Shawn Johnson, Wisconsin Public Radio
Conservatives on the Wisconsin Supreme Court struck a decidedly skeptical tone Wednesday during oral arguments in one of the lawsuits challenging the December lame-duck session of the Legislature that limited the power of Democratic Gov. Tony Evers. The lawsuit, by the League of Women Voters of Wisconsin and other plaintiffs, contends the entire session was unlawful because the state constitution doesn't explicitly allow legislators to meet in what's known as an "extraordinary session."
The two candidates for Wisconsin Supreme Court argued Friday over their partisan ties, with Judge Lisa Neubauer calling Judge Brian Hagedorn a political operative for former Gov. Scott Walker and Hagedorn saying Neubauer would help liberals politicize the court. During the debate at the State Bar Center in Madison, Neubauer also repeatedly touted her endorsement by 345 judges in Wisconsin while Hagedorn took her to task for her support of Justice Shirley Abrahamson, the longtime jurist they're both running to replace.
A top aide to Gov. Tony Evers said Thursday he believes all of the state permits issued to tech giant Foxconn have been reviewed by the state Department of Natural Resources and deemed appropriate. Wisconsin Department of Administration Secretary Joel Brennan also said the state planned to meet with Foxconn in the next several days to learn more details about the company's plans for Wisconsin, saying the project has been "cloaked" with uncertainty.
Republicans in the Wisconsin Senate voted Wednesday to remove former NFL quarterback Colin Kaepernick from a resolution recognizing Black History Month. The move came over the protests of the chamber's only two African-American lawmakers, including Sen. Lena Taylor, D-Milwaukee, who said the decision to exclude Kaepernick was emblematic of white privilege. "The Wisconsin white Republicans are going to decide which forms of protest are acceptable," Taylor said during one of several lengthy floor speeches.
Tech giant Foxconn won't build televisions in Wisconsin, according to a report in Reuters, focusing instead on hiring engineers and researchers at its Mount Pleasant facility. While Foxconn Technology Group said Wednesday it remained committed to the Wisconsin project and the jobs it promised, the move would represent a dramatic about-face for the company, whose promise to bring TV manufacturing to North America helped it secure billions of dollars in state tax incentives.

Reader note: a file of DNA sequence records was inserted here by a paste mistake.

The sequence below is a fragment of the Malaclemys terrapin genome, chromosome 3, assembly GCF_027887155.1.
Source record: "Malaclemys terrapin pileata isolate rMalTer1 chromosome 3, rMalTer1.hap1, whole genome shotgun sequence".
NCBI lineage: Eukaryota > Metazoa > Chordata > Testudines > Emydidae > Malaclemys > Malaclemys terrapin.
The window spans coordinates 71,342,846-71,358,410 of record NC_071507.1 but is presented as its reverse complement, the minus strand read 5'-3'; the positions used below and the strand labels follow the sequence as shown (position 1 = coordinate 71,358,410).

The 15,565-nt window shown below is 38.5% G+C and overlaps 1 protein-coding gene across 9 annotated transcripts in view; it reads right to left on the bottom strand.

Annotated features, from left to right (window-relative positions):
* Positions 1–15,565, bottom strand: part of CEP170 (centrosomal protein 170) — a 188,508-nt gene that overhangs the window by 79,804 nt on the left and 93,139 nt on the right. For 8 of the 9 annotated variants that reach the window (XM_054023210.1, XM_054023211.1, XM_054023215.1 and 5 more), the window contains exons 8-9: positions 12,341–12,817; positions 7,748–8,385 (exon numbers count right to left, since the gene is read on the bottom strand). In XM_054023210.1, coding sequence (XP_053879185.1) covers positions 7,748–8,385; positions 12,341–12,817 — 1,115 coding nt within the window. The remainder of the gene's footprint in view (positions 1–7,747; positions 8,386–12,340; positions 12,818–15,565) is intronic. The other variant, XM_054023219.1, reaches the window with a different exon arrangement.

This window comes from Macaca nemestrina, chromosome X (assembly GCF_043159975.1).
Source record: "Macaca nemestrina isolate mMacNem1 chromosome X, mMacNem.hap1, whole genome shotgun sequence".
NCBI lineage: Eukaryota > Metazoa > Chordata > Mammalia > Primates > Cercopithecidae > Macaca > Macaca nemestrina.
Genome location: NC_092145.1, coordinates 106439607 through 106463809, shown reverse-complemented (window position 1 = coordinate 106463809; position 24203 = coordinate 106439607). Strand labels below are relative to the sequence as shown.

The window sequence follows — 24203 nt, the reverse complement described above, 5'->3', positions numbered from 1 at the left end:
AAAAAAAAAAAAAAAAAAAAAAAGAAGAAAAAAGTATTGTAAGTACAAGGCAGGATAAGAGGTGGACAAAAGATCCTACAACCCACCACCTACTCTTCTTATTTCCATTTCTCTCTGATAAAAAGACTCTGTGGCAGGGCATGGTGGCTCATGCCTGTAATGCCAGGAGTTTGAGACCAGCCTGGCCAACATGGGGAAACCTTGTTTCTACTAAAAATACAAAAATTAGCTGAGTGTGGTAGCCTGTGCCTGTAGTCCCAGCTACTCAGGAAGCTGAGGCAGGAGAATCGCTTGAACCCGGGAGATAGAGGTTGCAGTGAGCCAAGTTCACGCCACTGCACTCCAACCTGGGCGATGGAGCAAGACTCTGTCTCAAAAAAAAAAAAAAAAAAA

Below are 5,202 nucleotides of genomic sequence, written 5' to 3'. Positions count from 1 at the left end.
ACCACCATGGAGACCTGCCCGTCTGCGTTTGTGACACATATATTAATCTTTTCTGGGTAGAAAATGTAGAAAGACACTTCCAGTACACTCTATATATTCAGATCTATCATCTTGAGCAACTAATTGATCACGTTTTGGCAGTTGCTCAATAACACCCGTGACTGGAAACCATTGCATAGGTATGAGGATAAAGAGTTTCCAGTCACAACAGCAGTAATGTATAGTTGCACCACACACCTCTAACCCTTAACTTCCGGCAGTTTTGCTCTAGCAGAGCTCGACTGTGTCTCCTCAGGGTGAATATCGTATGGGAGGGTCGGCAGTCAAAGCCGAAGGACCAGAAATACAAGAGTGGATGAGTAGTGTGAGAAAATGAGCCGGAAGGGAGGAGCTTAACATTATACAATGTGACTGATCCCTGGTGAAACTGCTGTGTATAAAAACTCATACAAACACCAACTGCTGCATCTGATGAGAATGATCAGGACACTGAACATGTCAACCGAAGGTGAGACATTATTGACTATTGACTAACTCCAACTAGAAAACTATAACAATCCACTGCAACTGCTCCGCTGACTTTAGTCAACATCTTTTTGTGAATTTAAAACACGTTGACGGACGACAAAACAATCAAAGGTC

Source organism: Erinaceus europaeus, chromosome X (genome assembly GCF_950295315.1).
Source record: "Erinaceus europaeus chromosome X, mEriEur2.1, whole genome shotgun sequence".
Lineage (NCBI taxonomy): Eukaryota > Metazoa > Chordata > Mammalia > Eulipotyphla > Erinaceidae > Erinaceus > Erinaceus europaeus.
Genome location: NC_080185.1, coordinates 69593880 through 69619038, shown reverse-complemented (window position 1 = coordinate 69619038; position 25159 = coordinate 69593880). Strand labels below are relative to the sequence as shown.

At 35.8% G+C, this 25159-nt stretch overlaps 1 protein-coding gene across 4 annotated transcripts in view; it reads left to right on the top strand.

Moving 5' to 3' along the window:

The Wisconsin state Legislature's budget committee began a lengthy public hearing Monday afternoon on several wide-ranging plans that would restrict early voting, change the date of Wisconsin's presidential primary, and limit the power of Democratic Gov.-elect Tony Evers and Attorney General-elect Josh Kaul. Republican lawmakers were met with chants of "shame" and "protect our vote" as they entered the hearing room from a spillover crowd gathered in the hallway. Those inside the hearing room periodically booed.
Milwaukee businessman Andy Gronik announced Thursday that he's dropping out of the crowded Democratic primary for governor, saying the latest Marquette University Law School survey showed his campaign wasn't catching on. Marquette's latest survey, released Wednesday, showed that among Democratic voters, just 4 percent supported Gronik. That placed him in the middle of the field of 10 Democrats running for governor, and well behind the 25 percent who supported state schools Superintendent Tony Evers.
Wisconsin Attorney General Brad Schimel formally announced his re-election campaign this week, releasing a video that described himself as tough on crime and independent. Schimel, a Republican, was first elected attorney general in 2014. Prior to that, he was Waukesha County's district attorney. He emphasized his background as a prosecutor in his announcement video, with the ad's narrator referring to Schimel as the state's "top cop" and proclaiming he had kept Wisconsin safe.
About four out of five Wisconsin voters favor universal background checks for gun purchases, according to the latest poll by the Marquette University Law School. A total of 81 percent of voters surveyed said they support background checks on private gun sales and at gun shows. Just 16 percent opposed them. The strong support was in line with the last time Marquette asked about background checks, in June 2016. In that survey, 85 percent favored universal background checks compared to 12 percent who were opposed.
Wisconsin would revive its long-dormant Conservation Corps under a bill that had a hearing at the capitol last week, raising the prospect that the state could again pay young people to build trails, bridges and boardwalks on public land. The plan by Sen. Robert Cowles, R-Green Bay, would set aside money for workers between the ages of 16 and 25 to work on the projects. Half of the funding would go to crew members who don't have a college education and come from low-income families.